Deep brain stimulation (DBS) is a widely used treatment for people living with Parkinson's disease, but the mechanism of action remains a mystery.
DBS is a surgically implanted device to deliver electrical pulses to inner brain structures involved in movement. Parkinson's disease patients who receive treatment, symptoms of movement, tremor and rigidity diminish when the device is activated, and quickly return if the device is turned off.
Despite the great success of DBS, some significant problems remain. A minority of patients never obtains the full benefit their physicians expect, some patients respond differently to DBS than others.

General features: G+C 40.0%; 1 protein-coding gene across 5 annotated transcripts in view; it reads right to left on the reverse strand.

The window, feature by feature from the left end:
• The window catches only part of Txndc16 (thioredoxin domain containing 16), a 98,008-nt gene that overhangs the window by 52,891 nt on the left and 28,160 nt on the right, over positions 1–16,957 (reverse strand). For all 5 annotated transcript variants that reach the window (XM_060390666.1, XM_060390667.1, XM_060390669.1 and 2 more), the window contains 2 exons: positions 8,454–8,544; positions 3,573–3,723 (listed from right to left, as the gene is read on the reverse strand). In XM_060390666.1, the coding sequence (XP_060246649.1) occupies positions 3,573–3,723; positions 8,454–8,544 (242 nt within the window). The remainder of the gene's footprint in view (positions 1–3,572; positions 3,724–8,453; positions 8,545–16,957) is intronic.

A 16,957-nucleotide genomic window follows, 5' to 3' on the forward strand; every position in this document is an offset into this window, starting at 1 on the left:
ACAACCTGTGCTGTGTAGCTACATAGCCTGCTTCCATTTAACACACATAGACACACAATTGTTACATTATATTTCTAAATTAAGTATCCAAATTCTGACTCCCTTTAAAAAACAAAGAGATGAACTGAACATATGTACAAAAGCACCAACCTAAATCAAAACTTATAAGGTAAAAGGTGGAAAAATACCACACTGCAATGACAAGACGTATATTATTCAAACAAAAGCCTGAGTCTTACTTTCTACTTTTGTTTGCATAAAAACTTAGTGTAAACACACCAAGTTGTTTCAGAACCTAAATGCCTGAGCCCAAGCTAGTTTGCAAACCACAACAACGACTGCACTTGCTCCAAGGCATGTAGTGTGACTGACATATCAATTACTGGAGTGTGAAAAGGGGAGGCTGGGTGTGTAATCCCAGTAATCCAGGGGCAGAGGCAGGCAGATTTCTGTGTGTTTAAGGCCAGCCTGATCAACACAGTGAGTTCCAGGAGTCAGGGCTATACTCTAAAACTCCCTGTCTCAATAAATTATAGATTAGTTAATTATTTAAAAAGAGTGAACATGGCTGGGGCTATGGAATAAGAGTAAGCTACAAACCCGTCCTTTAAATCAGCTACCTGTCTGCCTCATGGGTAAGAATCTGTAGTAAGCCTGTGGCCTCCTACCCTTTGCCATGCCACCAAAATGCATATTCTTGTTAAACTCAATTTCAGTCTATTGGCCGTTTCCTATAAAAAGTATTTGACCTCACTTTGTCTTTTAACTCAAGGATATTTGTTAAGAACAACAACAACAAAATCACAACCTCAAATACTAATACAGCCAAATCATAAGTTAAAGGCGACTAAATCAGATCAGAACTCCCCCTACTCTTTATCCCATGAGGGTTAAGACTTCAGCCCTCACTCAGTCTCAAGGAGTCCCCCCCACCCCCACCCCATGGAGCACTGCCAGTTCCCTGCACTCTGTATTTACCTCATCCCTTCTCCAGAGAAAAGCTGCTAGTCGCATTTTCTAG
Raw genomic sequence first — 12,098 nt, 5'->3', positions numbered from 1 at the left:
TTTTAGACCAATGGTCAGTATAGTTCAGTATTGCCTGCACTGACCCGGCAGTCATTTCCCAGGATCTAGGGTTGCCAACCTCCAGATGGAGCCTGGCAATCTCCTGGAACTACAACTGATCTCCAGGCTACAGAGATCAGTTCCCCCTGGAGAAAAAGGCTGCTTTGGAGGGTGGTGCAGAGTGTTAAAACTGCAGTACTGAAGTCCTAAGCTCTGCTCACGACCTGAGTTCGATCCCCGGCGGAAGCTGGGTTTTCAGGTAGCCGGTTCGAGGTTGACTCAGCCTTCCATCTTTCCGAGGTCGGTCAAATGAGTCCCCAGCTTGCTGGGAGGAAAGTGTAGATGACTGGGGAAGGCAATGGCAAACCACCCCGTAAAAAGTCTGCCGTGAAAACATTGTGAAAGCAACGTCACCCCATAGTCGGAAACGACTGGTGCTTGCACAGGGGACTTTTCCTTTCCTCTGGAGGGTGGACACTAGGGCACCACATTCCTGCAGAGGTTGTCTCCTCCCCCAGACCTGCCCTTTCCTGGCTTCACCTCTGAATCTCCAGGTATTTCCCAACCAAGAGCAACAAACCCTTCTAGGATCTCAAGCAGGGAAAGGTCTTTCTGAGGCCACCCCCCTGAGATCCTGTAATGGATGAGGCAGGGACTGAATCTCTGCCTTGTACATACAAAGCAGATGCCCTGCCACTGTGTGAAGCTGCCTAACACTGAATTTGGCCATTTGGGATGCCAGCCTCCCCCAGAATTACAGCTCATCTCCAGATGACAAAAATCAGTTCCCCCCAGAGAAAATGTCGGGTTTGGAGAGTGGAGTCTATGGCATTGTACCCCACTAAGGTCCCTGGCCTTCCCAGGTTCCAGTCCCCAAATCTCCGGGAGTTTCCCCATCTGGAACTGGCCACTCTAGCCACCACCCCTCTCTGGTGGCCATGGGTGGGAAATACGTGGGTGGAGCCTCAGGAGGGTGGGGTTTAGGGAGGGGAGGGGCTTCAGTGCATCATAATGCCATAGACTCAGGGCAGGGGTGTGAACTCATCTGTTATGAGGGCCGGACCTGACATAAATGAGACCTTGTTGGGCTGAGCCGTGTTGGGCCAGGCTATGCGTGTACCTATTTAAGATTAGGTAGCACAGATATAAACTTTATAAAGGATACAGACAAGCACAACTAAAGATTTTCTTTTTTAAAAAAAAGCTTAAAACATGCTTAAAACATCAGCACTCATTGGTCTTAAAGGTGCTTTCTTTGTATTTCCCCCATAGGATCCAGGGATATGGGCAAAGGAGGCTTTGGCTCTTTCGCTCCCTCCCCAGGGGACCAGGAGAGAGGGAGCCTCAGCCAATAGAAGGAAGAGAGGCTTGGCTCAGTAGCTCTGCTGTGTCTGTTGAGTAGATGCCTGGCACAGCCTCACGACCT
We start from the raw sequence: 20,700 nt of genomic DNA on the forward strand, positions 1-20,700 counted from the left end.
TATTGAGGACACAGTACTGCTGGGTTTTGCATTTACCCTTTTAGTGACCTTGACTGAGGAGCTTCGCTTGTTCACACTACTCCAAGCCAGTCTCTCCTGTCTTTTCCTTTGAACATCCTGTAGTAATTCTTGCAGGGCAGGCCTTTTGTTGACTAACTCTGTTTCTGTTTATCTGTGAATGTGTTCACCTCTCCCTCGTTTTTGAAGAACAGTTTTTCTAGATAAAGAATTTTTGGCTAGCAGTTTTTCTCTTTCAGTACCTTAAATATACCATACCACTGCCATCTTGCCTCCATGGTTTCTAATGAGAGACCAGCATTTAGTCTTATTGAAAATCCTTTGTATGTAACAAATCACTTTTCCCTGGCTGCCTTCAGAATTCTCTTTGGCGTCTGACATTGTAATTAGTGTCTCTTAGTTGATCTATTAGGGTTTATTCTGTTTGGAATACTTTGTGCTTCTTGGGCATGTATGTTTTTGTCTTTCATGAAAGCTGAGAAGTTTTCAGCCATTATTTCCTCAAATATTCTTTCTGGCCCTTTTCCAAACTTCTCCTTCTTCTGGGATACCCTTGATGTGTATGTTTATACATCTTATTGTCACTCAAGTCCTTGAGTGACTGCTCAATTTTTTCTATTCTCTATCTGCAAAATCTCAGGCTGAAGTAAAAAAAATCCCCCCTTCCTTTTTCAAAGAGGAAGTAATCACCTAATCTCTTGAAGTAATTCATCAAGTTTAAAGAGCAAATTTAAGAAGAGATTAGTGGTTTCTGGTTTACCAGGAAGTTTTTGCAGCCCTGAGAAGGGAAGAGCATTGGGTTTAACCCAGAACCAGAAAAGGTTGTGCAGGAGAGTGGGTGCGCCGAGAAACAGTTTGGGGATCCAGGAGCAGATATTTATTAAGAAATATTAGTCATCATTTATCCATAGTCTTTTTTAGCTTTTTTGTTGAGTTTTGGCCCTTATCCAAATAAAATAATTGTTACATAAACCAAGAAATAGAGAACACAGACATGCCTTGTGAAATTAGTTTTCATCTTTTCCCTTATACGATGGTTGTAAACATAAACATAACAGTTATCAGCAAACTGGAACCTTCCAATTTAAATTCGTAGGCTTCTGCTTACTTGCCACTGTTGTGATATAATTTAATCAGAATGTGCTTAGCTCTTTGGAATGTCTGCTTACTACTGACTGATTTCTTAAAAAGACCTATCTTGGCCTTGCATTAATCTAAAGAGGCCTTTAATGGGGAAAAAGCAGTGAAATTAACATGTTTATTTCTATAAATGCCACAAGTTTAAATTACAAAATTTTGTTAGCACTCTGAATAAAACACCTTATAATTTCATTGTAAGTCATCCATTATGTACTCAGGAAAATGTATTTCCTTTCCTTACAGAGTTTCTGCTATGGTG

Researchers at University of California, San Francisco have discovered the mechanism for how DBS exerts its therapeutic effects.
Researchers placed electrodes under the skulls of patients implanted with the DBS device. The activity of the motor cortex was recorded focusing on the synchronization of the signals throughout the brain region. The recordings showed excessive synchronization of activity rhythms in Parkinson's patients.
When DBS was placed in the subthalamic nucleus, when the stimulation reached the motor cortex, synchronization rapidly diminished, as though the neurons have decoupled themselves and are acting independently.